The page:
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Optimal L3 Forwarding with VARP and Active/Active VRRP

I’ve blogged about the need for optimal L3 forwarding across the whole data center almost a year ago when I introduced it as one of the interesting requirements in Data Center Fabrics webinar. A year later, there are still only a few companies that can deliver this functionality.

Fabric solutions that appear as a single system to the outside world usually offer optimal L3 forwarding. These solutions include:

Plexxi’s Affinity Networking is architecturally closer to QFabric than to OpenFlow-based networks, as the individual switches retain a large amount of intelligence and autonomy. More in a few weeks when we clean up the recording of Dan Backman explaining the Plexxi architecture during the recent Data Center Fabrics Update webinar.

However, there are only two companies I’m aware of that can do optimal L3 forwarding across the whole data center while using traditional network of independent devices: Arista with Virtual ARP and Enterasys with Fabric Routing.

Arista’s Virtual ARP is extremely simple – it’s like VRRP without VRRP. You have to configure the same IP address (first-hop gateway) on a VLAN interface of all ToR switches with ip virtual-router address configuration command and associate a MAC address with the shared IP address with the ip virtual-router mac-address interface configuration command.

The first switch that is hit with an ARP request for the shared virtual IP address will reply with the shared MAC address (I’m not sure about the details – it might well be that the ARP broadcast gets flooded to all switches, in which case the sender gets numerous replies). When a host sends an IP packet to that same shared MAC address, the first ToR switch that the packet hits intercepts the packet (because it’s listening to the shared MAC address), and performs L3 routing.

Things might get nasty if you have configuration mismatches – for example, missing ip virtual-router address configuration on one of the ToR switches – so make sure you use some sort of an orchestration system to configure the ToR switches. XMPP client implemented in Arista EOS might be good enough.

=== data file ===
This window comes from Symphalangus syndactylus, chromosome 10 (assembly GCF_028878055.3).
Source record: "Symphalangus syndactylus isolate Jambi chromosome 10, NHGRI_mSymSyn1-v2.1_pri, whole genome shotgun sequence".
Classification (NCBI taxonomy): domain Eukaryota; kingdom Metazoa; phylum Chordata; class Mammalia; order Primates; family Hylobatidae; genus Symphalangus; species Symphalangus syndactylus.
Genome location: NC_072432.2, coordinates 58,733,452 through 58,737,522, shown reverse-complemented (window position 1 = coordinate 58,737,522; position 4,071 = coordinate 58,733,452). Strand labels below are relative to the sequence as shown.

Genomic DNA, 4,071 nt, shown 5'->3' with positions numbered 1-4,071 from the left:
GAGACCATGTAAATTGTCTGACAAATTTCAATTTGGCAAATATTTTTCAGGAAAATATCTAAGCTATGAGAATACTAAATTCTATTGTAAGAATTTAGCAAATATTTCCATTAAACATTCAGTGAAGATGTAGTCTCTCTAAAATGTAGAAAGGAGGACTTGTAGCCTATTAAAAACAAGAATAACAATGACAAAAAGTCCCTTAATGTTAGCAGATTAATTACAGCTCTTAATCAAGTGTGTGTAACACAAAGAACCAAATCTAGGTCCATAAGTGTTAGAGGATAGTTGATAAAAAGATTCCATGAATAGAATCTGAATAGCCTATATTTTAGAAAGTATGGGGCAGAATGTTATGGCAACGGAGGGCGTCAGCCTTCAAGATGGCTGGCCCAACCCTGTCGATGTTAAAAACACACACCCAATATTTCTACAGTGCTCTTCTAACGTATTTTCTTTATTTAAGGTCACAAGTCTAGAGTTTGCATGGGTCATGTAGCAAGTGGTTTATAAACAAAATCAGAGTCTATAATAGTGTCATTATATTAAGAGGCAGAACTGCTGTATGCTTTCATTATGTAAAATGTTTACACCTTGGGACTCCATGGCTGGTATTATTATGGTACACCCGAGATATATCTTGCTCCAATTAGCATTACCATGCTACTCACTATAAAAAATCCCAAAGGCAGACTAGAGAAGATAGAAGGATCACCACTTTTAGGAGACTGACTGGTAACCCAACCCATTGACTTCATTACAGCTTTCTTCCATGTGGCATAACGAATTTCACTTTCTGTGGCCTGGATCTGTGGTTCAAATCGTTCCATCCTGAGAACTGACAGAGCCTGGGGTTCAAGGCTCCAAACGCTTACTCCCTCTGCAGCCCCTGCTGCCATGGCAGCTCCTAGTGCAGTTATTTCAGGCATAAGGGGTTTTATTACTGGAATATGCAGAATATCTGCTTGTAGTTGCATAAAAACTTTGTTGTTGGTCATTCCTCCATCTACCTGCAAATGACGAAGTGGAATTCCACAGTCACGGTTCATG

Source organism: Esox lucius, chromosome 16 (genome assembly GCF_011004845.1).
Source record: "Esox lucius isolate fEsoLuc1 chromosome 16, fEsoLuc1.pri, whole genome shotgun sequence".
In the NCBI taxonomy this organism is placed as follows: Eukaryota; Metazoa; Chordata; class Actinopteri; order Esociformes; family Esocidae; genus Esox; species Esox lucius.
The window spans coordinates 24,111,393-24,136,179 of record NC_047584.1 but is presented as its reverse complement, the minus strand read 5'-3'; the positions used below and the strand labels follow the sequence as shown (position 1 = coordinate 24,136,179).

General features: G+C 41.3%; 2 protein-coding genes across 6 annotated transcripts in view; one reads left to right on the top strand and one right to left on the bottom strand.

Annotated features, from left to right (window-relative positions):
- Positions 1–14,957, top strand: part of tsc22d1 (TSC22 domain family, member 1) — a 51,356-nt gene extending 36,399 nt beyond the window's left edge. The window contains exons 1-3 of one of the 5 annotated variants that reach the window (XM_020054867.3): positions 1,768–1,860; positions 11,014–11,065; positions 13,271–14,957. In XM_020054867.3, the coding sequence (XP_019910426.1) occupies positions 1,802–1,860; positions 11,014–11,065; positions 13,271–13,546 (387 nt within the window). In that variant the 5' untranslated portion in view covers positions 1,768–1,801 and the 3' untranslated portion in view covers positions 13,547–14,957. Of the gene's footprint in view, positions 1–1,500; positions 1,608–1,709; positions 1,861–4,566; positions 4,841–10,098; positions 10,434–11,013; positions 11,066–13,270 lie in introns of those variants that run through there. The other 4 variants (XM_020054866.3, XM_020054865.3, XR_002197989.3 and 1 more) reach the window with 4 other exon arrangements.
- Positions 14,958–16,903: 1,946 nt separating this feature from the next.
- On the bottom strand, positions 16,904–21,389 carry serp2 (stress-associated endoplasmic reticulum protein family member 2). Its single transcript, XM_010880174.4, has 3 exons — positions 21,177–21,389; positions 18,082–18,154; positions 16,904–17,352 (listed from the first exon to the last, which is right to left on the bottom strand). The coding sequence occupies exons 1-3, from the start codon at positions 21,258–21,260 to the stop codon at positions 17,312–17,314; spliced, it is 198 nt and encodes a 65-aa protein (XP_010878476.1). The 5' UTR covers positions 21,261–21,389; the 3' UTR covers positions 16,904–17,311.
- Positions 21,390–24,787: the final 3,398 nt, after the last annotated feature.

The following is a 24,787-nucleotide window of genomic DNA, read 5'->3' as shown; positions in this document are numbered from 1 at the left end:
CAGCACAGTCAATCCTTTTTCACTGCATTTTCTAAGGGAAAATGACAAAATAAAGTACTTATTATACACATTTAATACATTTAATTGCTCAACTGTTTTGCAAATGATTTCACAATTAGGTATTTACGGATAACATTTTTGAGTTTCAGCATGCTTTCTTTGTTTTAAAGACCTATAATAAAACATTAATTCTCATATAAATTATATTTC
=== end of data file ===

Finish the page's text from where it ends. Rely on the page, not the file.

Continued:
Enterasys uses a slightly more formal approach – they started with VRRP and implemented active/active gateways across the whole fabric. More about that solution in the upcoming webinar – I can’t spill all the beans ;), but the webinar is free, so there’s no reason not to register.

14 comments:

  1. does arista have something similar for ipv6 or is the trend for 2013 still to ignore the elephant in the room?

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    1. Arista's VARP works with both IPv4 and IPv6.
      (support was added in EOS 4.11.3 if you wanted to look back to where it appeared).

      IPv6 is most definitely not a 2nd class citizen on Arista.

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    2. Hi Lincoln,


      Thanks for the clarification and apologies for the implied snark ;-)

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  2. Arista's VARP sounds like GLBP, Am I wrong with this assumption?

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    1. Cisco GLBP uses multiple mac-addresses for multiple gateways to 'share' traffic. It requires a heartbeat protocol and messages between active/standby to handle failures.

      Arista VARP uses a single common mac address across all devices (more than 2 are supported) and in fact you can run it at different places in your network (e.g. both leaf and spine). Since every device is 'active' there is no need for any protocol and thus there is also no failover time period.

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    2. Thanks for the explanation!

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  3. Cisco has something similar in NX-OS. The behavior of HSRP when used together with vPC is changed from the typical HSRP implementation that we are familiar with in Cisco IOS.

    In NX-OS vPC and HSRP implementation, both the active and standby HSRP gateways actively forward packets (HSRP virtual MAC of vPC switches are programmed with the G flag on both systems).

    This is still limited to a vpC pair of N7k or N5k but Anycast FHRP on Fabricpath should pop up in the next months..

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    1. Nico,